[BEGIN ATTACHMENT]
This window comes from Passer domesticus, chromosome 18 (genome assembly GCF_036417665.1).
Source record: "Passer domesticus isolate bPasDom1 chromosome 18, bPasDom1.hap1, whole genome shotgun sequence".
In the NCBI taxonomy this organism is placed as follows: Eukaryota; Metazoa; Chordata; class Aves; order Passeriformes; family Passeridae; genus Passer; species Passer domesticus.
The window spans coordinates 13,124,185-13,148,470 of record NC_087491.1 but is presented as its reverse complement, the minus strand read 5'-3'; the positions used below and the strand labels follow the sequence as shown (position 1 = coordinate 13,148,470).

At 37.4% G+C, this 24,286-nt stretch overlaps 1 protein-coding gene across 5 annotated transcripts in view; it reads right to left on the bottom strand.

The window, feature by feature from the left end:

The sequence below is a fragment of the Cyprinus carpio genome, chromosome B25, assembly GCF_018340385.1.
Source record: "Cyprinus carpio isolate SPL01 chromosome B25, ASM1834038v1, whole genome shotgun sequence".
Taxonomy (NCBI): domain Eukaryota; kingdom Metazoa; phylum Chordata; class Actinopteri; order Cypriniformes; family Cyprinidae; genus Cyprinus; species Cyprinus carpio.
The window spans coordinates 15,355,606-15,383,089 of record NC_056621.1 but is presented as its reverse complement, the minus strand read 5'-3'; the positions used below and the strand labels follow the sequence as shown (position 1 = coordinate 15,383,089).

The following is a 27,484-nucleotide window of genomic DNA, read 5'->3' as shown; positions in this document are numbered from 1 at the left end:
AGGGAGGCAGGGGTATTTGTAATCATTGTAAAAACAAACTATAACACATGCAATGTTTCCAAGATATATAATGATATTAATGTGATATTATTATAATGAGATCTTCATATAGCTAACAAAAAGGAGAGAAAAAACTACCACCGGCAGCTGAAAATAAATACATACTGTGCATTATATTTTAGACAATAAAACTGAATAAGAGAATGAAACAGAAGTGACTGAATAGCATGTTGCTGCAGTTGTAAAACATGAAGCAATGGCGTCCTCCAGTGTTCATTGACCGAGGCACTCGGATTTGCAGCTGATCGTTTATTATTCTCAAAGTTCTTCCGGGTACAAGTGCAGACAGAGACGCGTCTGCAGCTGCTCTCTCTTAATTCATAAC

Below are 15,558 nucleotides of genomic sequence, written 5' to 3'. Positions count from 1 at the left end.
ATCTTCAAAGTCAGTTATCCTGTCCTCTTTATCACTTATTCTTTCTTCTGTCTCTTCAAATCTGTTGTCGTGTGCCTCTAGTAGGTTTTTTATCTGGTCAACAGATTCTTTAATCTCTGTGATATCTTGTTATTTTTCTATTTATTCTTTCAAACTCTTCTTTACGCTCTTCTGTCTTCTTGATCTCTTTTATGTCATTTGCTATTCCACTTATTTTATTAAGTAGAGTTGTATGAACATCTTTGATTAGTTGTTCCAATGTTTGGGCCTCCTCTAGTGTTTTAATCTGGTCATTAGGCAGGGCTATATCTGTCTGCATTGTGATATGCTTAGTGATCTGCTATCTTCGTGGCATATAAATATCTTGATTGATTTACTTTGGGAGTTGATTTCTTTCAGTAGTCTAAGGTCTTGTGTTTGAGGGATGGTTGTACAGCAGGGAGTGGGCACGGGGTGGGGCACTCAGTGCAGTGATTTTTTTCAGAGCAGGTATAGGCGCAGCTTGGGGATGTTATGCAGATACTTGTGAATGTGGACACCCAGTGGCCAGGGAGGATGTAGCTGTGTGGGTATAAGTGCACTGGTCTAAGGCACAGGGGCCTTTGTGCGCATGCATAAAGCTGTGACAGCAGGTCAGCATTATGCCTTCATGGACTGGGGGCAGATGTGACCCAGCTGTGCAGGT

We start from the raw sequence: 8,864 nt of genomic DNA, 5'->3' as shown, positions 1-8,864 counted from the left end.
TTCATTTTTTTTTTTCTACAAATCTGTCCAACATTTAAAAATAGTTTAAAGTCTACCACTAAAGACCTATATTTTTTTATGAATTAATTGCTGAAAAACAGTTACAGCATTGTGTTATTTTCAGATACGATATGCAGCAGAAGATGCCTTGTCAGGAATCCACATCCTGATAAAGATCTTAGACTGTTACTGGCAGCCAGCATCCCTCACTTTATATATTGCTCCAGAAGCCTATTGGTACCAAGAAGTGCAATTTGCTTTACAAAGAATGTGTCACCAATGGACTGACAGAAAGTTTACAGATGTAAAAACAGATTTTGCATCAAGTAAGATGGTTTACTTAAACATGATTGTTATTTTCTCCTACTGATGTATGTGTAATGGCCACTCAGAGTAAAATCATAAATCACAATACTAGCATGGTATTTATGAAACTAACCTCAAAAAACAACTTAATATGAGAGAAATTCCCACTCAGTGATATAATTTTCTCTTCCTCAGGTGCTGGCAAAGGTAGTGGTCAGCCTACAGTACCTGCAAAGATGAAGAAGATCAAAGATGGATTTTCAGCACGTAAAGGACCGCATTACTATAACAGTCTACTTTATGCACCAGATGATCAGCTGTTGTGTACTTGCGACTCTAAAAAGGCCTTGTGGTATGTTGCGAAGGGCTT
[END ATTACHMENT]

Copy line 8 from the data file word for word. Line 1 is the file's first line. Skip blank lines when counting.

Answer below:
Source record: "Cyprinus carpio isolate SPL01 chromosome B25, ASM1834038v1, whole genome shotgun sequence".